[Python-Dev] directive statement (PEP 244)

Guido van Rossum guido@digicool.com
Mon, 16 Jul 2001 14:24:21 -0400

> > MAL seems to want two other changes: directive should be allowed
> > (required???) 
> "allowed" not "required".

but last I looked if there was a docstring before the directive you
couldn't guarantee that the directive applied.

> > before the module docstring, and it should support the
> > syntax from his proto-PEP (directive key = value).
> > 
> > But MAL and PaulP don't seem to agree on the semantics of this
> > directive, and I haven't gotten a good answer why we can't do that
> > with a magic comment.
> We don't ? 

It seems to me that each post from you gets a response from Paul with
some kind of objection, and vice versa.  Maybe you're converging, but
I don't see where you are converging yet.  Also, your arguments
sometimes seem contradictory.  For example, Paul has said that you may
need a comment with an editor-specific encoding indicator, while you
were expecting editors to look at the directive and made this a reason
why the directive should precede the docstring.

> Paul suggested adding encoding directives for 8-bit 
> strings and comments, but these cannot be used by the Python
> compiler in any way and would only be for the benefit of an
> editor, so I don't really see the need for them.

Another indication you two aren't on the same page just yet.

> A programmer
> can still add some editor specific comment to the source file
> to tell the editor in what encoding to display the file, but this
> information is really only useful for the editor, not the
> Python compiler.

This redundancy worries me though.  Are we going to encourage people
to use an editor-specific comment for each editor out there that could
be used to touch the file?

> About the magic comment: Unicode literals are translated into
> Unicode objects at compile time. The encoding information is
> vital for the decoding to succeed. If you place this information
> into a comment of the Python source code and have the compiler
> depend on it, removing the comment would break your program.

Yes, and so would removing a directive.  I don't see the point at

> I don't think that's good language design (besides, we already
> have enough Unicode magic in Python already...), but then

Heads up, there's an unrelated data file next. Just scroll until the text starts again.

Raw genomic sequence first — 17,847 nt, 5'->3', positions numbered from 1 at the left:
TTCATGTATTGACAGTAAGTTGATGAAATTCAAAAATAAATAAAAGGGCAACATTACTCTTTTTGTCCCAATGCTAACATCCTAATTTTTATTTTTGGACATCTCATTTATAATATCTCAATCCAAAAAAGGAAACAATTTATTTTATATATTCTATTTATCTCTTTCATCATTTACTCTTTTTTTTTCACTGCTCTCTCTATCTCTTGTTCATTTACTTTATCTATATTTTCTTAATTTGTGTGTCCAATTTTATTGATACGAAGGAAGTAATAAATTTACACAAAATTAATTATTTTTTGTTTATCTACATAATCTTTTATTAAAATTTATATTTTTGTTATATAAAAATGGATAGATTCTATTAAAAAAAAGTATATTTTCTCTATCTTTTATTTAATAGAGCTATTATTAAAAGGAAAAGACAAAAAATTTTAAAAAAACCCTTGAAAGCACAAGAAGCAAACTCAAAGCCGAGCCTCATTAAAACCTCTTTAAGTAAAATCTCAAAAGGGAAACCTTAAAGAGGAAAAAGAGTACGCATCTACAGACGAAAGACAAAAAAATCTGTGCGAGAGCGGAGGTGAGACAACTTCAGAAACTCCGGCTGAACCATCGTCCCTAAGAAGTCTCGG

> people may feel different about this.

Directives come with their own set of magic.

> > In the mean time, I've decided to enable the yield keyword with a
> > future statement.  In general I now prefer using future statements for
> > enabling future features over the directive statement.
> > 
> > So it's still unclear if we want a directive...
> One way or another we need a way to specify compiler parameters
> and settings on a per-source file basis. Whether you call it
> directive, pragma or magic comment is really secondary and only
> a matter of language design.

I still haven't seen this need demonstrated.  Most purported uses of
these are better done with existing mechanisms.  For example, in PEP
253 I propose an assignment to a global __metaclass__ to set the
default class for a baseless class statement.

> I've only chosen PEP 244 as basis for the PEP because it seemed
> to fit the need. If you decide to go down some other path,
> then I'll happily update the PEP to whatever becomes part of 
> Python.

But you're implying without clearly specifying all sorts of amendments
to PEP 244, which weakens your position.

For example, PEP 244 allows a doc string before the directive, but you
indicated that the directive can only affect strings that occur after
it.  I don't think this is true: the creation of actual string objects
is done after the whole file has been parsed, is it wouldn't be hard
to collect and interpret all directives before creating code objects.

--Guido van Rossum (home page: http://www.python.org/~guido/)